FRANKFURT (Reuters) – Political turmoil in Italy and Britain’s decision to leave the European Union underscore the need for reforms in the bloc, a senior official of the German finance ministry said on Tuesday.
Italy’s anti-establishment forces abandoned their efforts to form a coalition government on Sunday after President Sergio Mattarella vetoed their choice of a eurosceptic as economy minister.
Joerg Kukies, deputy finance minister with responsibility for financial market policy and European issues, said he didn’t have much more to add beyond statements from Chancellor Angela Merkel on Italy.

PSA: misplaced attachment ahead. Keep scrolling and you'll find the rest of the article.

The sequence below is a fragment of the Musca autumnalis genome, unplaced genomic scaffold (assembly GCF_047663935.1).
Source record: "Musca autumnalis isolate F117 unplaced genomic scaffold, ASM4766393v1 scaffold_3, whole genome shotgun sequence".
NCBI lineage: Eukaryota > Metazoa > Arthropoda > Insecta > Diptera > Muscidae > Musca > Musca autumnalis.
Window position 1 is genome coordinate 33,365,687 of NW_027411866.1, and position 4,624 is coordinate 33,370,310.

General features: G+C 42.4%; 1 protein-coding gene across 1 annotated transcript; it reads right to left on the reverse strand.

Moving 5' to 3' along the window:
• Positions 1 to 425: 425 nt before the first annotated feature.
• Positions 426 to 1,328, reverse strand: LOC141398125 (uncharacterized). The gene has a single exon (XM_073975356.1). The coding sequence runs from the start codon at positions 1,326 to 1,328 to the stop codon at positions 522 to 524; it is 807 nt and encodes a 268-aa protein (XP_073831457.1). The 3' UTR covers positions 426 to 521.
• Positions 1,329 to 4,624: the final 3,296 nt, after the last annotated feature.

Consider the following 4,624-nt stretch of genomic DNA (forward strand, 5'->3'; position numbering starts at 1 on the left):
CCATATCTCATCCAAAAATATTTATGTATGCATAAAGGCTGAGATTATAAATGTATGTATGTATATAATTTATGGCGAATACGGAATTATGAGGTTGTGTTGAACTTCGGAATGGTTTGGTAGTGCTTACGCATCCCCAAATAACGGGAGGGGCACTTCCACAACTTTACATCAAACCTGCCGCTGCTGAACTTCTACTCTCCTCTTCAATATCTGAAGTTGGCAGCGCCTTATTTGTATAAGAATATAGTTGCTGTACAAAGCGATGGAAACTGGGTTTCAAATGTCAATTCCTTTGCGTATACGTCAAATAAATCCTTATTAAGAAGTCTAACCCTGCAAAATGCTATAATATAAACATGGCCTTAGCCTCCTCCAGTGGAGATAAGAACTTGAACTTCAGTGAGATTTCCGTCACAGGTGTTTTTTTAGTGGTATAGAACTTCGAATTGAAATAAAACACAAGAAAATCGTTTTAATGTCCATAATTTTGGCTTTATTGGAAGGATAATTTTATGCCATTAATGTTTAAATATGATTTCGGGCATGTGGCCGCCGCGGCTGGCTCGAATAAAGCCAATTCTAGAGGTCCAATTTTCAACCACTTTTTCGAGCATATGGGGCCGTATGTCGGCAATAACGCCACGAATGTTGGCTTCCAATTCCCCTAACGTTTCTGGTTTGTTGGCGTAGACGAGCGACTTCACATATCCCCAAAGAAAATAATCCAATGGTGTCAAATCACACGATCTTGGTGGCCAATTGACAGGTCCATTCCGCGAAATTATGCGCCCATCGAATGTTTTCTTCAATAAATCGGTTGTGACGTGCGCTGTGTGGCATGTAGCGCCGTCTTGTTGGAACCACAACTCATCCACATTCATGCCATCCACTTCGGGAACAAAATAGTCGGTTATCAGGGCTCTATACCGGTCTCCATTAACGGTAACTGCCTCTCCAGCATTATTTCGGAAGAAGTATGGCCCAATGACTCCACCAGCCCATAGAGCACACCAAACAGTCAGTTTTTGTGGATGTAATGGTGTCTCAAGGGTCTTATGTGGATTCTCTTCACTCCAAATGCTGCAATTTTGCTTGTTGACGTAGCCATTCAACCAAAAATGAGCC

“I would add that to me the current market volatility, together with Brexit, reinforces urgency of the EU27 to proceed with … reforms,” Kukies said at a financial conference.
Merkel said on Monday that she would work with any coalition government formed in Italy, but also warned that any discussions on economic policy would have to be within the rules governing the euro zone.
Kukies also poured cold water on initiatives to create a European deposit insurance scheme as part of a wider banking union.
The finance ministry views such a scheme as a longer-term project “given the high level of risks in the banking sector as of today”, he said.
Proposals at the moment are unrealistic, he said, adding that reducing risk was the priority.
EU finance ministers last week reached an agreement on reforming bank capital rules, a major step towards boosting the bloc’s financial stability and a stepping stone towards a deal on a backstop for its bank-rescue fund in June.
(Reporting by Tom Sims; Editing by Michael Nienaber and Richard Balmforth)